You may not have noticed, but the Acura MDX has been around for over two decades. It struck a niche amongst Canadian families not only as a sporty crossover, but also a posh minivan alternative. Since then, minivans have faded in popularity while Canadians just cannot seem to get enough of midsize, three-row luxury SUVs. Does the latest 2024 Acura MDX Platinum Elite have what it takes to stay relevant in this ever-competitive segment?
The MDX, now in its fourth generation, evolved gracefully into an attractive midsize crossover. After some awkward years where we had to endure its over-styled front fascia, the current model finally gets it right. We like the striking design with its slim headlights and tasteful creases and folds, and its overall silhouette is far sportier than most other three-row crossovers on the road today.
Powering the MDX is Acura’s tried-and-true, normally aspirated 3.5-litre V6, putting out 290 horsepower and 267 pound-feet of torque. The nine-speed automatic in the previous-generation MDX has been replaced with a new 10-speed unit, resulting in better fuel economy and even smoother acceleration. When compared to many of its peers using turbocharged engines for immediate power and response, the MDX feels more relaxed and right at home cruising on the highway.
The biggest knock against the MDX has always been its fuel economy. Acura knows they have their backs against the wall, with hybrid, plug-in hybrid, and fully electric options saturating the premium three-row SUV segment. While you can’t buy an electrified MDX just yet, Acura has ensured the new engine and transmission combo at least improves fuel economy. The rated 11.2L/100 km combined figure is respectable given its size, and not far off from what we observed. To our surprise, the MDX can use regular-grade fuel for its 70-litre tank, despite the 91-octane recommendation sticker on the fuel door.
In terms of handling, the MDX is set up softer than most of its European competitors. The steering, while responsive, feels too electrically assisted and we observed perhaps a bit more body roll than we would have expected. You can feel the stiff chassis and adaptive dampers working to maintain body control, but you can also feel the weight transferring when you enter into a corner hot. To Acura’s credit, we observed notable differences between each drive mode, with Sport being our favourite setting throughout the week. For those looking to tow, the MDX is rated for up to 5,000 pounds.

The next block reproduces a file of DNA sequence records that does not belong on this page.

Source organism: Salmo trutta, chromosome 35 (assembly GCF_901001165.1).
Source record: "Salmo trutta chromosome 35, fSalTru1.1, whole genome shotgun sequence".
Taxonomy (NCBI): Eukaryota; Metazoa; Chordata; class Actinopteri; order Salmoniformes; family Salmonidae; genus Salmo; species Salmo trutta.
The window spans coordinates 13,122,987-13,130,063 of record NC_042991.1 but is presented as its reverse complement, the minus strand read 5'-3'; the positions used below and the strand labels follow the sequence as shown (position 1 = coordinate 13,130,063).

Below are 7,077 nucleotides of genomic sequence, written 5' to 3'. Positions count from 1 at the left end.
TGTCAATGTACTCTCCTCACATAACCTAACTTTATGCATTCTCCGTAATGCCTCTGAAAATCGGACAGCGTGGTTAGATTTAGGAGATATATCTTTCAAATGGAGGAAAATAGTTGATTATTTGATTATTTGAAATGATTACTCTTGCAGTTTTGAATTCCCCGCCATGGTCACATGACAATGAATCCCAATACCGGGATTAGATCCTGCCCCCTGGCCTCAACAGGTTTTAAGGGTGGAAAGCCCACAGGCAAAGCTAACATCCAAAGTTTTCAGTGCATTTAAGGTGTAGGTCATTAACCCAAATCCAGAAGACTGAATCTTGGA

Inside the MDX, we liked the cockpit design; it is not quite as minimalistic as some of the competition, but the clean layout is still quite aesthetically pleasing. A widescreen sits atop the dashboard at a height that is easy to see without obstructing the road ahead, and we liked that the climate control has retained the physical control buttons for easy adjustment on the fly.
Unfortunately, the infotainment is not nearly as user-friendly. Acura’s so-called True Touchpad Interface accepts commands using a touchpad on the centre console that corresponds to the location of any menus or prompts on the screen. This layout is fine on the home screen, as the screen is divided into eight equal-sized squares, so pinpointing what you want to select is easy, even with the MDX in motion.
But inside the sub menus, where the prompts are sometimes found in off-centre locations, is where navigating the system becomes challenging. It gets even more confusing when Apple CarPlay or Android Auto is running, where the point-and-click functionality suddenly becomes a more traditional click-and-drag.
Infotainment aside, the Acura MDX is actually a good place to spend time. The Platinum Elite trim’s 16-speaker ELS Studio surround sound system fills the cabin with above average sound quality. There is good space on the first two rows, and if you don’t need the third row on road trips with the family, the 1,367 litres of cargo space behind the second row is practical. When you do need the third row, it is cramped for adults, but that is a common shortcoming for SUVs of this size. For larger families who need seating for more than five people, a minivan is still the best mode of transportation.
The MDX comes standard with all the latest version of the AcuraWatch suite of driver assists, including Adaptive Cruise Control, Road Departure Mitigation, Traffic Jam Assist, Pedestrian Detection, and Driver Attention Monitor. The high-resolution 360-degree camera system was excellent to use especially in low light situations, and made parking easy when combined with Acura’s new automatic braking system called Low Speed Braking Control. This new system helps drivers not only by warning them of the distance to the obstacles, but it would also apply the brakes if you get too close.
Pricing for the MDX ranges from $64,680 for the base Tech trim, all the way up to $85,680 for the range-topping Type S Ultra. At $71,680 as-tested, our Platinum Elite model sits near the top of the lineup; you get amenities such as a heads-up display, 16-way power-adjustable front seats that are heated and ventillated, plus the aforementioned driver assists, ELS Studio sound system, and much more.
We like the 2024 Acura MDX Platinum Elite’s sporty styling, feature content, and upscale environment, but competition is steep at this price point. The Infiniti QX60 presents better value, its European competitors offer better driving dynamics albeit for more money, and the upcoming Lexus TX offers a wide range of powertrain options, including a hybrid. The MDX is a good choice in and of itself, but as the competition quickly evolves, the MDX needs to do so as well sooner rather than later.